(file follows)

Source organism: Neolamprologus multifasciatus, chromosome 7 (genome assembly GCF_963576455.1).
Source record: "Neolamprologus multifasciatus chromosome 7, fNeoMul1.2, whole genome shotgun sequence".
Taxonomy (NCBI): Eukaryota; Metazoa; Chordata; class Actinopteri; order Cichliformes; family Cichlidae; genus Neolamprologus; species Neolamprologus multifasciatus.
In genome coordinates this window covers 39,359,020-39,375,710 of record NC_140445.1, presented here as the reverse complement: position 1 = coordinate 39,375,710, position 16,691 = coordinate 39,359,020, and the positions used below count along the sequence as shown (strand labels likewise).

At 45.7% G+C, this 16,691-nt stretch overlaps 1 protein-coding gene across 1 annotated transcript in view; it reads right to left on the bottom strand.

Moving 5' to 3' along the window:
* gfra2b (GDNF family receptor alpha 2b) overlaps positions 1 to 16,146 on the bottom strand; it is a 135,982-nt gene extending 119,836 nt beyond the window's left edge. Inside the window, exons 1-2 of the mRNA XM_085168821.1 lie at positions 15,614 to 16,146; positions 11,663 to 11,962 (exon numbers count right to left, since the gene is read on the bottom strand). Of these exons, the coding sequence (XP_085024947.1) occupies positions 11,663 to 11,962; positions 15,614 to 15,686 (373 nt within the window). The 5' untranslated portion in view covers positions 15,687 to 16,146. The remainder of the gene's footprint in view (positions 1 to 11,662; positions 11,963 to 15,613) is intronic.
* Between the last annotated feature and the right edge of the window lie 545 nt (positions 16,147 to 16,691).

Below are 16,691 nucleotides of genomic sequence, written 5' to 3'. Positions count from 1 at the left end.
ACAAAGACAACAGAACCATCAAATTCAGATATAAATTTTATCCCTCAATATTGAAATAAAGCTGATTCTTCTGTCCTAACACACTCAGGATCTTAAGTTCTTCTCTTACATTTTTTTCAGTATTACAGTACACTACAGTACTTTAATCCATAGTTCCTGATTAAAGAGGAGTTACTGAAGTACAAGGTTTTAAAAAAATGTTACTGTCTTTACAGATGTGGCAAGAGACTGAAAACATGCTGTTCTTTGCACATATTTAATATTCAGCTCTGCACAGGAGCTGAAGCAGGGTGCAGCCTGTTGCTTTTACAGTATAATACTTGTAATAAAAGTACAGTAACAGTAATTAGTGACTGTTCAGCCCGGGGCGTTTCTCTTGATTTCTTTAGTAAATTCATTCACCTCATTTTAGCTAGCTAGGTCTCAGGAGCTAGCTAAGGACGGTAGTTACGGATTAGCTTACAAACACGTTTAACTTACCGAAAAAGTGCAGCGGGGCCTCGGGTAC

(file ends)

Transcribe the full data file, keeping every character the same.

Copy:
Source organism: Neolamprologus multifasciatus, chromosome 7 (genome assembly GCF_963576455.1).
Source record: "Neolamprologus multifasciatus chromosome 7, fNeoMul1.2, whole genome shotgun sequence".
Taxonomy (NCBI): Eukaryota; Metazoa; Chordata; class Actinopteri; order Cichliformes; family Cichlidae; genus Neolamprologus; species Neolamprologus multifasciatus.
In genome coordinates this window covers 39,359,020-39,375,710 of record NC_140445.1, presented here as the reverse complement: position 1 = coordinate 39,375,710, position 16,691 = coordinate 39,359,020, and the positions used below count along the sequence as shown (strand labels likewise).

At 45.7% G+C, this 16,691-nt stretch overlaps 1 protein-coding gene across 1 annotated transcript in view; it reads right to left on the bottom strand.

Moving 5' to 3' along the window:
* gfra2b (GDNF family receptor alpha 2b) overlaps positions 1 to 16,146 on the bottom strand; it is a 135,982-nt gene extending 119,836 nt beyond the window's left edge. Inside the window, exons 1-2 of the mRNA XM_085168821.1 lie at positions 15,614 to 16,146; positions 11,663 to 11,962 (exon numbers count right to left, since the gene is read on the bottom strand). Of these exons, the coding sequence (XP_085024947.1) occupies positions 11,663 to 11,962; positions 15,614 to 15,686 (373 nt within the window). The 5' untranslated portion in view covers positions 15,687 to 16,146. The remainder of the gene's footprint in view (positions 1 to 11,662; positions 11,963 to 15,613) is intronic.
* Between the last annotated feature and the right edge of the window lie 545 nt (positions 16,147 to 16,691).

Below are 16,691 nucleotides of genomic sequence, written 5' to 3'. Positions count from 1 at the left end.
ACAAAGACAACAGAACCATCAAATTCAGATATAAATTTTATCCCTCAATATTGAAATAAAGCTGATTCTTCTGTCCTAACACACTCAGGATCTTAAGTTCTTCTCTTACATTTTTTTCAGTATTACAGTACACTACAGTACTTTAATCCATAGTTCCTGATTAAAGAGGAGTTACTGAAGTACAAGGTTTTAAAAAAATGTTACTGTCTTTACAGATGTGGCAAGAGACTGAAAACATGCTGTTCTTTGCACATATTTAATATTCAGCTCTGCACAGGAGCTGAAGCAGGGTGCAGCCTGTTGCTTTTACAGTATAATACTTGTAATAAAAGTACAGTAACAGTAATTAGTGACTGTTCAGCCCGGGGCGTTTCTCTTGATTTCTTTAGTAAATTCATTCACCTCATTTTAGCTAGCTAGGTCTCAGGAGCTAGCTAAGGACGGTAGTTACGGATTAGCTTACAAACACGTTTAACTTACCGAAAAAGTGCAGCGGGGCCTCGGGTAC